Today, on the eve of Tanzania’s presidential and national assembly elections set to kick-off on Wednesday, 28 October 2020, there have been confirmations from different sources of internet disruptions in the East African country. Notably, the throttling or total shutdown of the internet in Tanzania depending on which telecommunications company a person in Tanzania uses, has also been confirmed by Twitter who noted that:
"Ahead of tomorrow's election in #Tanzania, we're seeing some blocking and throttling of Twitter. #TanzaniaDecides2020 Internet shutdowns are hugely harmful, and violate basic human rights and the principles of the #OpenInternet #KeepItOn"
Although there has been no official statement from authorities in Tanzania on why the internet is being throttled or shut down, unfortunately, such activities across Africa ahead or during elections or protests are becoming a rather common occurrence.
History of internet shutdowns across Africa
To be fair, and I need to state, it is not only across Africa that we are seeing a regular occurrence of internet throttling or shutdowns. Since 2011, there has been a steady increase in internet throttling or shutdowns across the world before or during elections and protests.
Just like across the world, the reasons for the implementation of internet shutdowns and restrictions across Africa are similar. Typically a government in Africa will provide one of the following reasons for shutting down the internet:
- national security is under threat,
- prevent students from cheating during exams,
- to calm down civil unrest.
This instruction to shut down or restrict the internet is most times carried out as either a direct threat at the telecommunications companies that operate in the country or through an executive directive issued by the government. Through the latter, it makes it difficult for the telecommunications companies not to carry out the restrictions or shutdowns as this could jeopardize their operating licenses.
Internet shutdowns and restrictions across Africa over the years have been witnessed during national exams as was the case in Ethiopia, during elections in countries such as Chad, Gabon, Gambia, Republic of Congo, and Uganda. Public protests have also led to internet disruptions in countries like Burundi, the Central African Republic, Cameroon, DR Congo, Ethiopia, Mali, Niger, Zimbabwe, and Togo.
Effects of internet shutdowns
A report released on 27 October 2016 by the Global Network Initiative along with Deloitte suggested that the internet shutdown in Ethiopia at the time was costing the East African country approximately $500,000 a day. More interesting is a report released in 2017 by the Collaboration on International ICT Policy for East and Southern Africa (CIPESA).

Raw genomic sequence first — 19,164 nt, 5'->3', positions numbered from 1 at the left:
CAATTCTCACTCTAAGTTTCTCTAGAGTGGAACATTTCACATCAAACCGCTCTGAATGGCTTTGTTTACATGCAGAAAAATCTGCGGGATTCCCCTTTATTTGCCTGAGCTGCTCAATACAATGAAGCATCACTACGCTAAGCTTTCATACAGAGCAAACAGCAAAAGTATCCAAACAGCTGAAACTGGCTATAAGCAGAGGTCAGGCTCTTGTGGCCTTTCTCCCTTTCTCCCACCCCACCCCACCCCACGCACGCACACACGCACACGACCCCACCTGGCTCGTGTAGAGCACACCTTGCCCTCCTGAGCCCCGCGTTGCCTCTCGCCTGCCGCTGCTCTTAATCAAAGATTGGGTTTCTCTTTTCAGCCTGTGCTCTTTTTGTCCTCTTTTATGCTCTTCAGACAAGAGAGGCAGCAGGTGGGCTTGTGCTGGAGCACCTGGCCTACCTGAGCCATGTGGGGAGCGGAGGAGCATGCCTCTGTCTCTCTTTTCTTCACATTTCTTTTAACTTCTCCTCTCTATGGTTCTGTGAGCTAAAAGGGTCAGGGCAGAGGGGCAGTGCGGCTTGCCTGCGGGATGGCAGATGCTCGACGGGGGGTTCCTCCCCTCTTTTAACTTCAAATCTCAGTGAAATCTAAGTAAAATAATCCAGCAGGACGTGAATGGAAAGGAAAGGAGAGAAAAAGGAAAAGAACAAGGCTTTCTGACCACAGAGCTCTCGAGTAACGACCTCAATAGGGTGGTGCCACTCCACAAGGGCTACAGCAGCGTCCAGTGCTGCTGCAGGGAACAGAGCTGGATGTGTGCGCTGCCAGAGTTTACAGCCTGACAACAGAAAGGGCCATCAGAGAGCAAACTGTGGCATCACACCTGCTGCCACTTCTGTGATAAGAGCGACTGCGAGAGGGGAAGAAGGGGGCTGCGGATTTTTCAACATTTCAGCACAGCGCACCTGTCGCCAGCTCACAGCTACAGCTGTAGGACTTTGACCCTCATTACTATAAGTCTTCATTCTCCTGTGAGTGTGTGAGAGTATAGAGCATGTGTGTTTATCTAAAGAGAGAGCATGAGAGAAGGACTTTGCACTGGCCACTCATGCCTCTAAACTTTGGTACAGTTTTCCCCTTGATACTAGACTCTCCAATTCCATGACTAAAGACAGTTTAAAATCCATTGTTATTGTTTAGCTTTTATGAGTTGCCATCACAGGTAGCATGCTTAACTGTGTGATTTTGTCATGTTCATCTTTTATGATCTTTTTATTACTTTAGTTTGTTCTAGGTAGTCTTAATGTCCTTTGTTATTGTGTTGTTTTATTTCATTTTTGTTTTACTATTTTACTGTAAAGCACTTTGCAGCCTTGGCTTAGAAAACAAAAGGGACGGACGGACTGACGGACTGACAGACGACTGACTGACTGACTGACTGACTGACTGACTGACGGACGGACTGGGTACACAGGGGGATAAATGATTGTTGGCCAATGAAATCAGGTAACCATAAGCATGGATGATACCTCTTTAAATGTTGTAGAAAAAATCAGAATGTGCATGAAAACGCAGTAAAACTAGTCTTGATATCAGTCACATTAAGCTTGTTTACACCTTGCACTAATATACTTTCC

In their report, CIPESA states that using their framework, internet shutdowns in Africa have cost approximately $237 million between 2015 and 2017. The report titled "Economic Impact of Internet Disruptions in Sub-Saharan Africa" calculates the losses which each country studied lost during the duration of Internet shutdown.
It also reveals that:
- The economic cost of an Internet disruption persist far beyond the days on which the disruption occurs because the disruption unsettle supply chains and have systemic effects, harming efficiency throughout the economy.
- Internet disruptions, however short-lived, undermine economic growth, disrupt the delivery of critical services, erode business confidence, and raise a country’s risk profile.
- Shutdowns have a high economic impact at micro and macro levels, adversely affecting the livelihoods of citizens, undermining the profitability of business enterprises, and reducing the GDP and competitiveness of countries that implement them.
There's also a difficult to quantify human element to internet shutdowns and restrictions. As a method to try and calm down protests, the government of Cameroon decided to restrict the internet in English-speaking parts of the country. This had devastating effects for citizens as we got to learn after speaking to some of them on this episode of the iAfrikan BYTES podcast.
You can listen to this podcast on Apple Podcasts, and Spotify.
It is obvious that internet shutdowns and restrictions are counterproductive, but how do we convince the powers that be to stop with them?
Or perhaps it is not convincing we need to do but forcing them to stop, your thoughts?
Quote of the day
Since 2011, there has been a steady increase in internet throttling or shutdowns across the world before or during elections and protests. The latest such case is in Tanzania. (Tweet this)
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